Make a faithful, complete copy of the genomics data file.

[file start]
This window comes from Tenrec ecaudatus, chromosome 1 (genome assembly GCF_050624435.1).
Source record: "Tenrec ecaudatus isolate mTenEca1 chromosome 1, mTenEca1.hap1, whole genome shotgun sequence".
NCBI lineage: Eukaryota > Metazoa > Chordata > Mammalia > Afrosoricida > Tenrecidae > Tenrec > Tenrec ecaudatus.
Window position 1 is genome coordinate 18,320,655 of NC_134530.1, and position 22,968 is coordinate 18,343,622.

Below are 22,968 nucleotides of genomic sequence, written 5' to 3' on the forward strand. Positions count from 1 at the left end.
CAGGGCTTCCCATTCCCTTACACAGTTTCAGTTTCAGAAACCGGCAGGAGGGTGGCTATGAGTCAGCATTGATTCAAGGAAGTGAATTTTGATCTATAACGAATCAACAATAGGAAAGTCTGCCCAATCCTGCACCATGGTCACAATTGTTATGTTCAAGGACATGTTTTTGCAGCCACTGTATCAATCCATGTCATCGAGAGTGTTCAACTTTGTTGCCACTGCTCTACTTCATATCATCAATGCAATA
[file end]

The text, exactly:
This window comes from Tenrec ecaudatus, chromosome 1 (genome assembly GCF_050624435.1).
Source record: "Tenrec ecaudatus isolate mTenEca1 chromosome 1, mTenEca1.hap1, whole genome shotgun sequence".
NCBI lineage: Eukaryota > Metazoa > Chordata > Mammalia > Afrosoricida > Tenrecidae > Tenrec > Tenrec ecaudatus.
Window position 1 is genome coordinate 18,320,655 of NC_134530.1, and position 22,968 is coordinate 18,343,622.

Below are 22,968 nucleotides of genomic sequence, written 5' to 3' on the forward strand. Positions count from 1 at the left end.
CAGGGCTTCCCATTCCCTTACACAGTTTCAGTTTCAGAAACCGGCAGGAGGGTGGCTATGAGTCAGCATTGATTCAAGGAAGTGAATTTTGATCTATAACGAATCAACAATAGGAAAGTCTGCCCAATCCTGCACCATGGTCACAATTGTTATGTTCAAGGACATGTTTTTGCAGCCACTGTATCAATCCATGTCATCGAGAGTGTTCAACTTTGTTGCCACTGCTCTACTTCATATCATCAATGCAATA